Belgium (Brussels Morning Newspaper) Although the European Union is a world leader in tech regulation, it is home to few global tech giants. Brussels hopes to change that with some bold new measures aimed at boosting home-grown innovation and entrepreneurship in the digital arena, thereby ensuring autonomy for Europe in crucial areas.
The European Commission recently unveiled initiatives to transform the ways tech companies operate across the bloc. These include the Digital Services Act (DSA), the Digital Markets Act (DMA), the Artificial Intelligence Act and the upcoming Data Act. One of the main aims of the EU’s ‘’Digital Decade’’ is to raise tech awareness across business and society.
Right now, the EU is trying to assert itself in a different way, using industrial policy to achieve digital sovereignty. This entails an effort to become more competitive and self-reliant in high-end technologies, including the components that are the very foundation of the digital economy: semiconductors.
EU Internal Market Commissioner Thierry Breton is leading the charge, setting targets to double Europe’s share of global chip production from 10% to 20% by 2030, and to make Europe a serious player in the most cutting-edge of semiconductors – those below 5nm towards 2nm.
The Commission has just released its proposal for a European Chips Act, loosening state aid restrictions and aiming to unlock public and private investment in semiconductors through a 43 billion euro plan for European research, design and production. This includes development of ‘’mega fabs’’ for the high-volume production of the most advanced semiconductors.
Proposals also include a common ‘’toolbox’’ for EU member states to ensure security of supply in times of crisis, while floating the possibility of export controls akin to those used for vaccines during the pandemic. This reflects the Commission’s deep concern about semiconductors being a supply chain vulnerability after the global shortage that disrupted Europe’s industries.
The EU is not alone in betting big on microchips. In the US, the Biden administration is making semiconductors a key part of its plans to ‘’build back better’’ and out-compete China, including using a ‘’CHIPS for America Act’’ to mobilise 50 billion dollars in government funding. In China, the combined impact of the global chip shortage and US export restrictions has determined Beijing to close the gap with the US and build up domestic capacities across the semiconductor supply chain from equipment to design and manufacturing, making self-sufficiency a key goal under the 14th Five-Year Plan.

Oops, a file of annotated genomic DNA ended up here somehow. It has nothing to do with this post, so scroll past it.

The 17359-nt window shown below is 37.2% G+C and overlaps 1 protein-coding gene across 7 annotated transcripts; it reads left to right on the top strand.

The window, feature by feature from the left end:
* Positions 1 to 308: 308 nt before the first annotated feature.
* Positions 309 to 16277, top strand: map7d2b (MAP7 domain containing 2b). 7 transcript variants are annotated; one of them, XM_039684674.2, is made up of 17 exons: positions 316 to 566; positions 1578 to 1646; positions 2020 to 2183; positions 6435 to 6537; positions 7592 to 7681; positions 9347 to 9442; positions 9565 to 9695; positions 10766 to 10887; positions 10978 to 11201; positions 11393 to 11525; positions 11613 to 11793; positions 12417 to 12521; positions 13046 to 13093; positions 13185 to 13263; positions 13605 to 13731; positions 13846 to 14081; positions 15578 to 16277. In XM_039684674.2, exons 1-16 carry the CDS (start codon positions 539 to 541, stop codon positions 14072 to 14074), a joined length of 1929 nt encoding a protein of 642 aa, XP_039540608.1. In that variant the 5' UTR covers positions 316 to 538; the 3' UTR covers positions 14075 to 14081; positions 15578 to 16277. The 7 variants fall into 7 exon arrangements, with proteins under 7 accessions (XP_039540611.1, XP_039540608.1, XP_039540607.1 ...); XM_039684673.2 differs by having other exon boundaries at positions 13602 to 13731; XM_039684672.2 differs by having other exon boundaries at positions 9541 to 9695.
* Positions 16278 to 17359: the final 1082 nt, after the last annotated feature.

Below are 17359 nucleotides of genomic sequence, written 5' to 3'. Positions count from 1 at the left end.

But these various efforts also face criticism. Some argue that the CHIPS for America Act misreads the nature of the semiconductor supply chain and overstates the challenge from China, having placed the latter as much as 12 years behind the market leaders (most notably South Korea’s Samsung and TSMC in Taiwan) in cutting-edge chip fabrication. This is despite the years of government initiatives and subsidies promoted by Beijing. Others have questioned China’s self-sufficiency goal, arguing it should focus instead on comparative advantages in mature nodes and packaging tech.
There are some parallels in the dilemmas Europe faces. Will the Commission’s investment programmes be enough to catch up on years of accumulated know-how and shift the structure of highly integrated global supply chains?
Officials insist they are not looking to onshore entire supply chains, but they do seem to be taking specific steps in that direction. Researchers from the Bruegel economic policy think tank argue that the EU would do better to defend its leadership in semiconductor equipment and invest more in design, rather than its pursuit of high-end mega-fabs.
Commission President Ursula Von der Leyen responded to these doubts in her State of the Union address in September. “I know that some claim it cannot be done. But they said the same thing about Galileo 20 years ago”, she declared, referring to the success of Europe’s satellite navigation system. “So let’s be bold again.”
The EU’s bid for digital sovereignty is likely to gain new momentum in the first half of 2022, with France currently holding the Council presidency. Paris says it is determined to cultivate “European champions” in key digital sectors as part of a “new model of European growth”. Germany’s new government has also emphasised “strategic sovereignty”. Supporting European industrial projects may be one way for Berlin to demonstrate its geopolitical acuity while avoiding the most controversial diplomatic questions that could stretch consensus in the coalition.
For semiconductors, this will take place in the context of heightened global competition and increased political pressure in major capitals that have been pulling supply chains in different directions.
Semiconductors therefore will continue to embody the Commission’s dual concern when it comes to digital policy. The EC wants to make the most of the economic, social, and environmental benefits of advanced technologies. But it is also keeping a close eye on supply chain vulnerabilities and geopolitical risks. Tech companies that unlock tangible benefits for European citizens, while aligning with the Commission’s ambitions for sovereignty and security, are likely to find a lot of friends in Brussels.